We did open a PMR. We were told it was a Microsoft bug.

Could you provide that PMR info? If you both are able to work around it in content it seems like a valid thing to push into our content to work around a bug

Yep… Was working on getting that. PMR 09577 442 000

I’ve pointed the patch team at this thread to have them evaluate the workarounds you have come up with for possible inclusion in the content.

Thanks all for reporting the issue and the discussion.

Can we know if this issue only be found with the Fixlets for Windows 10 Version 1703 or also previous other versions? We are currently verifying the workaround and will re-release the contents for Windows 10 Version 1703 after that.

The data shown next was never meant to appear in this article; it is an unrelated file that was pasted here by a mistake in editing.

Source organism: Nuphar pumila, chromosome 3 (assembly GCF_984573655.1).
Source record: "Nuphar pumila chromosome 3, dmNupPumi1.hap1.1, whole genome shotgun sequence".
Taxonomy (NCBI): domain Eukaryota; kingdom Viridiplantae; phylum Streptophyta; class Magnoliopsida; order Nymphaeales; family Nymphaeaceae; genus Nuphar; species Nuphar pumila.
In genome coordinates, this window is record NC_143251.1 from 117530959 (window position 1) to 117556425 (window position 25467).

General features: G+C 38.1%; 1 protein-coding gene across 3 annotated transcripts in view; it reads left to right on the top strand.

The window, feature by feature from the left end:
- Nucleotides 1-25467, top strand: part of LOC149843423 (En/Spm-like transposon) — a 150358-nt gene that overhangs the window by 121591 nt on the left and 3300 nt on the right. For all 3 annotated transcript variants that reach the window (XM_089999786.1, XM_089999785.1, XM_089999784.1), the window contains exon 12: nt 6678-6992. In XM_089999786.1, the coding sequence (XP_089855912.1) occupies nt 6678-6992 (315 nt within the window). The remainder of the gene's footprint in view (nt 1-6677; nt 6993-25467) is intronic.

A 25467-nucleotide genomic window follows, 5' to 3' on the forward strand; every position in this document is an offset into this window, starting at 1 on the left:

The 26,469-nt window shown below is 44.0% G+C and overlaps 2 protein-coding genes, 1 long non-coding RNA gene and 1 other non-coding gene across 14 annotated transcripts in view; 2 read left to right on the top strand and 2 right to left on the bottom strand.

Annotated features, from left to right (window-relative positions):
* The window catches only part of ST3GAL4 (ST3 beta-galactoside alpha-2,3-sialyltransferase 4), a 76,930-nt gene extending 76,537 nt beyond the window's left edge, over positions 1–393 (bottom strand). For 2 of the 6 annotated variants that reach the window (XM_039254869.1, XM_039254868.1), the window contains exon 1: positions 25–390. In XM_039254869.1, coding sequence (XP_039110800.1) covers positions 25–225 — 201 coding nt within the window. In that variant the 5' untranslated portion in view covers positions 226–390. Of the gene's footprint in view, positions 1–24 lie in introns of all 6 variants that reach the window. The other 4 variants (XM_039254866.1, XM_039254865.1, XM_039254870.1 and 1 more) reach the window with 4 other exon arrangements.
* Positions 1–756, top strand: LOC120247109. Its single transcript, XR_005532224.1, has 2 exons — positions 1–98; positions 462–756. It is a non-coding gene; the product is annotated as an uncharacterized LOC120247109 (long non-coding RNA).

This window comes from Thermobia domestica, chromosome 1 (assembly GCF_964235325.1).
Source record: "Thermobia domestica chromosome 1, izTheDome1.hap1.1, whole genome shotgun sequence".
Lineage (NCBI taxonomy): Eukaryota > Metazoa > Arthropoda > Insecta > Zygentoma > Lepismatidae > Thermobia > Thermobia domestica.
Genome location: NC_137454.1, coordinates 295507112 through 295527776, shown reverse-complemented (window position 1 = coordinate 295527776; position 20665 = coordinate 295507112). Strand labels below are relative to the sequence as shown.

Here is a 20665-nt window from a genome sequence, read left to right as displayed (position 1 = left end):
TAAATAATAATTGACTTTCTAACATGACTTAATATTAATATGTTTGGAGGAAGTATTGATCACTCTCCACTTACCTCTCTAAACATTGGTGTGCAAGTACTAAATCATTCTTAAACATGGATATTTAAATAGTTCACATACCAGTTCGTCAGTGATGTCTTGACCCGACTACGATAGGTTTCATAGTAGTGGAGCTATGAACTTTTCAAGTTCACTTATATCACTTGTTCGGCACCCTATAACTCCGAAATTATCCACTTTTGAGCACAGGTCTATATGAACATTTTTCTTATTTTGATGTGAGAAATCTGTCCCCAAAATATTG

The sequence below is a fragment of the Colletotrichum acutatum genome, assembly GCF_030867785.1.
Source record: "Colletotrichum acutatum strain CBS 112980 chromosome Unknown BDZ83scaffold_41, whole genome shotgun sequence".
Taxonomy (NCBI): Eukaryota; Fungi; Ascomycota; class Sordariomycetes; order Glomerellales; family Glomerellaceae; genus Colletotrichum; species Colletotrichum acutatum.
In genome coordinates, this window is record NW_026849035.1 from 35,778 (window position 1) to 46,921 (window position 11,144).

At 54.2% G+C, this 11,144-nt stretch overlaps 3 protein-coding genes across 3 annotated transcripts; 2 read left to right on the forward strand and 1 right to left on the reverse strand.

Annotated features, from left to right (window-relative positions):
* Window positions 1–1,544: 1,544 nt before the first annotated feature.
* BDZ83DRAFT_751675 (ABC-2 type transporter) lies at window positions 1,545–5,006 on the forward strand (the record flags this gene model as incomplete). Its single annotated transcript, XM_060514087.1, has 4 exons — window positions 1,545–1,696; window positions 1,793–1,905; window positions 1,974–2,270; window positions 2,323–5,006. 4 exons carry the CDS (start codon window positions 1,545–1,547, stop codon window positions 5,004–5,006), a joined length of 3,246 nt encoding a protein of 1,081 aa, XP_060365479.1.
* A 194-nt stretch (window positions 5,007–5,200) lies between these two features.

In the meantime, please be noted that there is a new release of feature upgrade for windows 10 version 1703 recently. We are currently working on them and will post updates here when contents are released. Thanks!

The updated Windows 10 Version 1703 Fixlets are published to Patch for Windows version 2814. Please let us know if there are further enquiries.Thanks!

I have that site version:

Id: 20	Date: Wed, 09 Aug 2017 09:11:22 +0000	Version: 2815

But the release date on the fixlet hasn’t been updated. Shouldn’t it have?

ID 1100689 
Site Patches for Windows 
Category Upgrade 
CVE ID Unspecified 
Download Size 3.96 GB 
Source Microsoft 
Source ID Unspecified 
Source Severity Unspecified 
Source Release Date 4/5/2017

Hi @AlexaVonTess,

The source release date is the microsoft’s patch release date so that it won’t be updated in this case. Please let us know if you have any other concern. Thanks!